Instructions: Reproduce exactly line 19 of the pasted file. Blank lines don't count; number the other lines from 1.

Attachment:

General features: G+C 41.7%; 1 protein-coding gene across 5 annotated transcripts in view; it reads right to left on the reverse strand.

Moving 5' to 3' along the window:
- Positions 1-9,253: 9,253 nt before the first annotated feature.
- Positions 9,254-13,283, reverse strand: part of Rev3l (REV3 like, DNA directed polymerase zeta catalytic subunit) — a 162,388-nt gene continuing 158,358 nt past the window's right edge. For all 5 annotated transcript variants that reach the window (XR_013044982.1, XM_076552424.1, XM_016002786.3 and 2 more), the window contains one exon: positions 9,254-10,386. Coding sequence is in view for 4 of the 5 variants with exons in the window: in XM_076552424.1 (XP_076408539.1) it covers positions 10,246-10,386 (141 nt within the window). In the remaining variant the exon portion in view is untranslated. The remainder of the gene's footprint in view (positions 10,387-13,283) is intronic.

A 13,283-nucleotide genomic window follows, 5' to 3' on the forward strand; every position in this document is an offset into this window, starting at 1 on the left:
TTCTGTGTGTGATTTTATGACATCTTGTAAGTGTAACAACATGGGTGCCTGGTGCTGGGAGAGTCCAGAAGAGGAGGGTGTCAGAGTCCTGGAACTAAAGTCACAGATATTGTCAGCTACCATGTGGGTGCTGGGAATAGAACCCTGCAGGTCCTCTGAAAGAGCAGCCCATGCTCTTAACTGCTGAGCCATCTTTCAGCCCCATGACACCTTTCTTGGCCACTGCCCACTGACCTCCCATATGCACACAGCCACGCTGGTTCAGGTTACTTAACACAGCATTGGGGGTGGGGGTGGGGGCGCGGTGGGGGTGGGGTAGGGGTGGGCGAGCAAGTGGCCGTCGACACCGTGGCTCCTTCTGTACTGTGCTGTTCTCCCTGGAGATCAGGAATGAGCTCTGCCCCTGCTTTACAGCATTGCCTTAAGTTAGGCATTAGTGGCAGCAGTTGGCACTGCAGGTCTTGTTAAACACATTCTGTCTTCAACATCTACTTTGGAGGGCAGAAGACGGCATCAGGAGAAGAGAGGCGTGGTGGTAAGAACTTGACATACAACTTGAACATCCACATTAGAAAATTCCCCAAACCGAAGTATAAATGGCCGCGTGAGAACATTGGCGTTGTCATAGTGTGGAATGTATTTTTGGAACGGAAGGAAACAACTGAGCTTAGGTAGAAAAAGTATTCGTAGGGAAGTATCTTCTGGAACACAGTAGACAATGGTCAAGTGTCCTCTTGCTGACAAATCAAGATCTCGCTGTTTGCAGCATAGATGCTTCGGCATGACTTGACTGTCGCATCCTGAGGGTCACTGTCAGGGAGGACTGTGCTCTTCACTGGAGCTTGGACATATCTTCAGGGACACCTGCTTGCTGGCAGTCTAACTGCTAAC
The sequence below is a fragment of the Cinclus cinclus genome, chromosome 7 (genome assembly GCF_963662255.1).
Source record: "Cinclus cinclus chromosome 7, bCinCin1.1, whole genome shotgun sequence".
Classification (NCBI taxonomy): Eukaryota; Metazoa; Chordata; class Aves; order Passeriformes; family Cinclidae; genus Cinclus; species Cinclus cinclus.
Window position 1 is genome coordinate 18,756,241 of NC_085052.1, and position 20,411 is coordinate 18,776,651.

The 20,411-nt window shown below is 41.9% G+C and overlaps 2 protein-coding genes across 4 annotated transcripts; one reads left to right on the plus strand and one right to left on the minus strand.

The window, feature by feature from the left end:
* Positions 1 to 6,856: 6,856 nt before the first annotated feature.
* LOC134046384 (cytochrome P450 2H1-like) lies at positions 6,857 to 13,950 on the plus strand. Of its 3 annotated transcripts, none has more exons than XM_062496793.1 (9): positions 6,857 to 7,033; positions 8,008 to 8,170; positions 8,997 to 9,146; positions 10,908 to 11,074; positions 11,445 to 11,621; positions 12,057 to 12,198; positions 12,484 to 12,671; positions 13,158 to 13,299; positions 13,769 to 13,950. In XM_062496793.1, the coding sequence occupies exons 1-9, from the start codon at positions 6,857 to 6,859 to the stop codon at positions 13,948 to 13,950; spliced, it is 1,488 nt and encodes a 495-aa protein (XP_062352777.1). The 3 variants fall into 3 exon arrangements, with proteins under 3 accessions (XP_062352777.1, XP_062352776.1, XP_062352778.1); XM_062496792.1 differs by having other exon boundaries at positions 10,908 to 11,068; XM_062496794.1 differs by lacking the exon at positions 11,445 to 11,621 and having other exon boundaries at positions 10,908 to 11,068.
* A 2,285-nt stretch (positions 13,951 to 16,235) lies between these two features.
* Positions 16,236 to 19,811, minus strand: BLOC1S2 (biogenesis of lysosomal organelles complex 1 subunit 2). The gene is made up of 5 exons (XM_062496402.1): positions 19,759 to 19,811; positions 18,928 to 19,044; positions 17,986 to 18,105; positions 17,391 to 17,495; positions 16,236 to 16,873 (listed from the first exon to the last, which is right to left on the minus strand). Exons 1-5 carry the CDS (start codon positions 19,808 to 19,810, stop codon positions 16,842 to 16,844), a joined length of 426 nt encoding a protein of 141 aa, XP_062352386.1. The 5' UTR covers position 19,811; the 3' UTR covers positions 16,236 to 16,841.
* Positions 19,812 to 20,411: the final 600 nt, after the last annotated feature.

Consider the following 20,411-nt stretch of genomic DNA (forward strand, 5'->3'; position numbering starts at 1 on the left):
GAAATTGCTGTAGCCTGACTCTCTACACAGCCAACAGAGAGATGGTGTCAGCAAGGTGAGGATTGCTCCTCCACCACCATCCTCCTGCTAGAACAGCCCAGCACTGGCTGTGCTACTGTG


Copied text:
GAAATTGCTGTAGCCTGACTCTCTACACAGCCAACAGAGAGATGGTGTCAGCAAGGTGAGGATTGCTCCTCCACCACCATCCTCCTGCTAGAACAGCCCAGCACTGGCTGTGCTACTGTG